Presented in partnership with the Orillia Public Library
All events are free and open to the public. Registration is required. Register at the Orillia Public Library, in person: 36 Mississaga St. E., by email: email@example.com or by phone: 705-325-2338.
What’s Your Sign? The Oldest Zodiac in Europe and Other Adventures in Archaeology
Tuesday, October 17, 2017, 6:15 p.m.
Dr. Tim Kaiser, Professor, Department of Anthropology
In 2002 archaeologists working in a cave on Croatia’s Mediterranean coast made a remarkable discovery. They found fragments of an ivory astrologer’s board with several engraved signs of the zodiac, sequestered for more than two thousand years in an undisturbed chamber of the cave. With an estimated date of 100 BCE, these zodiac symbols are the oldest ever found in Europe. What were they doing in this remote cave? In this talk, Dr. Tim Kaiser, the project’s director, recounts his experiences at Nakovana Cave and discusses the possible meanings and significance of this find.
Dr. Tim Kaiser teaches Archaeology and Anthropology at Lakehead University. Dr. Kaiser is a specialist in European and Mediterranean archaeology and has directed excavations in Southeast Europe over the last forty years. Lately his research has taken him to caves on Croatia’s Mediterranean coast where he has found sites that span the last 18,000 years.
Normal School/Teachers College/Faculty of Education: The Evolution of Teacher Education in Simcoe County
Tuesday, November 21, 2017, 6:15 p.m.
Dr. Frances Helyar, Chair, Faculty of Education
Since the inception of common schooling in Ontario, attitudes toward teacher training have shifted, encompassing multiple stakeholders. Recurrent themes include the tension over theory versus practice, and questions about the control of teacher education. In this talk, Helyar provides a survey of the history of teacher education in Ontario, concluding with some insights about the present and future of teacher education in Simcoe County.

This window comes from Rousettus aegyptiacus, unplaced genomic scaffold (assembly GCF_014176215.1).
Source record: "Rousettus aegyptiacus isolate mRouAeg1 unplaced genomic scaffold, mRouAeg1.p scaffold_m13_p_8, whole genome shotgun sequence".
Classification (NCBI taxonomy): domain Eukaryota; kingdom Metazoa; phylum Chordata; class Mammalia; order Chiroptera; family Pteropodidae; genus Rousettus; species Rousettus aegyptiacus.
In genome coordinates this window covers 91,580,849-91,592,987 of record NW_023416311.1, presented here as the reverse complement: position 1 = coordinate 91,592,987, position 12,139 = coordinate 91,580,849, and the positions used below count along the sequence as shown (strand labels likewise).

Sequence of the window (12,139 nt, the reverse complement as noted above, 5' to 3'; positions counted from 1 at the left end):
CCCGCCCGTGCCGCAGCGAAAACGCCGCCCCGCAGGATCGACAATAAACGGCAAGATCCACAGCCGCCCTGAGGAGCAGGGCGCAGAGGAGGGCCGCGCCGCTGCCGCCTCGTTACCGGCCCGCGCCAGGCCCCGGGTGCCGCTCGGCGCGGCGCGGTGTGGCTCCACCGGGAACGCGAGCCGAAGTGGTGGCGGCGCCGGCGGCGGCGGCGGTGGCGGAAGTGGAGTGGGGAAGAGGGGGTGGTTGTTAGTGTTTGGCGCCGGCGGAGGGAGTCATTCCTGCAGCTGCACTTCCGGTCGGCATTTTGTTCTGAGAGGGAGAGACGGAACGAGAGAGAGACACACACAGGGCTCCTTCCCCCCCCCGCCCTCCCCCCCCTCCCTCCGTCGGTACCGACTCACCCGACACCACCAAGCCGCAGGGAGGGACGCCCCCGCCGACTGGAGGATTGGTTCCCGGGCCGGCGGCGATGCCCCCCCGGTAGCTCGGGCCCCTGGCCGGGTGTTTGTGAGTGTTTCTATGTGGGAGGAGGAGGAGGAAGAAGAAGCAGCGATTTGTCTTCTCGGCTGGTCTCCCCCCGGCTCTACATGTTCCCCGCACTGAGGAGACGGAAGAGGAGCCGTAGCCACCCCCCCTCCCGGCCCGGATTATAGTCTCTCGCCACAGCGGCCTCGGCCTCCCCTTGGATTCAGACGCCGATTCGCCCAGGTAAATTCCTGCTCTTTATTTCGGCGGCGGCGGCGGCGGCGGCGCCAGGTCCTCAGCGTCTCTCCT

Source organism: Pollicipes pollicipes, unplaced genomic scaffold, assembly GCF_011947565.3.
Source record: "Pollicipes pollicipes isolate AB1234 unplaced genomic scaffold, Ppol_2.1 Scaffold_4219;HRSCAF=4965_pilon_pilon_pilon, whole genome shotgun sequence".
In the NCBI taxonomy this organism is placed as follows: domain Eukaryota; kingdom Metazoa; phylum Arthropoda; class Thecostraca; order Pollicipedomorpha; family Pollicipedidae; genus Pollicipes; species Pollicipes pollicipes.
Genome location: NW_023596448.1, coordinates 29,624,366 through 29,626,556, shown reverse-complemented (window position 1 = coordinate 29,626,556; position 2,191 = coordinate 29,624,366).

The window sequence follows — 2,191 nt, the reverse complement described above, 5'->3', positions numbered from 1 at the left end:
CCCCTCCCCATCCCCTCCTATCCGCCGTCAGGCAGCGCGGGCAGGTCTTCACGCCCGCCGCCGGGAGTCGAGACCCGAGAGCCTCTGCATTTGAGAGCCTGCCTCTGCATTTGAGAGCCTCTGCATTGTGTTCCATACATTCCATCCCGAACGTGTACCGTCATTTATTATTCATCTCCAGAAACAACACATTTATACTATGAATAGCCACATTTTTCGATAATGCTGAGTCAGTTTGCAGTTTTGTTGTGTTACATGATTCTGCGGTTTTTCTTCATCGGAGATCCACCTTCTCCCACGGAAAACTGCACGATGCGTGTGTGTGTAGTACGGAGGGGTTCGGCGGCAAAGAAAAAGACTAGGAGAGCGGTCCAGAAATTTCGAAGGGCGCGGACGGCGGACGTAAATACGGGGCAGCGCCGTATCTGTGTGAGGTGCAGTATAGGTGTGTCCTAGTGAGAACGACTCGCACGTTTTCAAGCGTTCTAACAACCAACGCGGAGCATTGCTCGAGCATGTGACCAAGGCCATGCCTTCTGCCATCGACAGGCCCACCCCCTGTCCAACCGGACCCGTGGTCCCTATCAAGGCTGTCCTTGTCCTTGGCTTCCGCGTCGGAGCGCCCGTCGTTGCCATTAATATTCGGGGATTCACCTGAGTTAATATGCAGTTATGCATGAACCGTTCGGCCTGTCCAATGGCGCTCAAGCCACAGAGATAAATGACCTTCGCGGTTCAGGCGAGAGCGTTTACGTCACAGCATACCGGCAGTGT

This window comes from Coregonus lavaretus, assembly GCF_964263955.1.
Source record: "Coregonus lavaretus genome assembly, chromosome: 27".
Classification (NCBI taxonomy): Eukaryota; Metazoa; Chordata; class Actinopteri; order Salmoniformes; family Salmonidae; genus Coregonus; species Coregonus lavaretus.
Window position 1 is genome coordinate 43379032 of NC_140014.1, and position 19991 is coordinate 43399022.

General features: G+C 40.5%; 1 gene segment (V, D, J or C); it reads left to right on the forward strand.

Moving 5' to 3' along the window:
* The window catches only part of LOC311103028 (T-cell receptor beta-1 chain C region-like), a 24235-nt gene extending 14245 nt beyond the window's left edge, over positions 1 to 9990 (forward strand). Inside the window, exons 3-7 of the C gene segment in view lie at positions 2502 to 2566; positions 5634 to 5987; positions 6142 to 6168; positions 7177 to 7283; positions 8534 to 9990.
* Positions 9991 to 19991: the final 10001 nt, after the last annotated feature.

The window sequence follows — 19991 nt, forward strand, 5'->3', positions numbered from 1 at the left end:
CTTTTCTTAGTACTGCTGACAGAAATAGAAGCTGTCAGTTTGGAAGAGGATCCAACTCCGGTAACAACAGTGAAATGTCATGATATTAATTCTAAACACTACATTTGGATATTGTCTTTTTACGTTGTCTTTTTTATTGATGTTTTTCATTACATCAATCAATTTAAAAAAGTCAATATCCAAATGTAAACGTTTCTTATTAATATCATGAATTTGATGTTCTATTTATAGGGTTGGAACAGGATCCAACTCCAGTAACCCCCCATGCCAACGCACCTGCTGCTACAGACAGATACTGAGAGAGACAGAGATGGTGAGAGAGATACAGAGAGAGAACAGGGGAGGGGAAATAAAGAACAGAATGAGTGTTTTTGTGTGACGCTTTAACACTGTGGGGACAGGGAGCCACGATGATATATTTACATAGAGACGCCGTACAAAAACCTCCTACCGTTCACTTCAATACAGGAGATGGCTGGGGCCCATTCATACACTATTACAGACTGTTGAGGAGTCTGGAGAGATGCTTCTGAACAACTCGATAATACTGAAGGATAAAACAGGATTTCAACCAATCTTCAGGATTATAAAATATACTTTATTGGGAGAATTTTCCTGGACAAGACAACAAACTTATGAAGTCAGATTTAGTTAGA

Dr. Frances Helyar is the Chair of Education programs at Lakehead Orillia, and teaches courses about the history, philosophy and sociology of education. She is an educational historian whose research focuses on New Brunswick. Dr. Helyar is currently writing a book about Acadian education from 1900 to 1940.
The Champlain Monument: Memorializing Orillia’s Past, Rewriting Orillia’s History
Tuesday, January 16, 2018, 2 p.m.
Dr. Kim Fedderson, Past Principal, Lakehead University
Unveiled in 1925, Orillia’s Champlain monument emerged within a period of widespread "statuemania" buttressing national narratives and providing material expression to the "imagined communities" central to stories of the Nation. Recently, a number of monuments and memorials have given rise to protest nationally and internationally, and this fall Parks Canada began restoration of the Orillia monument. In this talk, Fedderson unpacks the Champlain monument’s place in the unfolding culture of the city; the stories it told about the community Orillia was; and, once restored, the stories it could tell about the community Orillia might become.
Dr. Kim Fedderson is Professor Emeritus in the English Department at Lakehead University, and the former Principal of the Orillia Campus. His field is rhetorical studies, and his work spans Renaissance literature, adaptations of Shakespeare, and contemporary rhetorical theory. This new project highlights his continuing engagement with the Orillia community.
The Tallis Litany: What the Sources Tell Us
Tuesday, February 20, 2018, 2 p.m.
Dr. Dean Jobin-Bevans, Lakehead University, Principal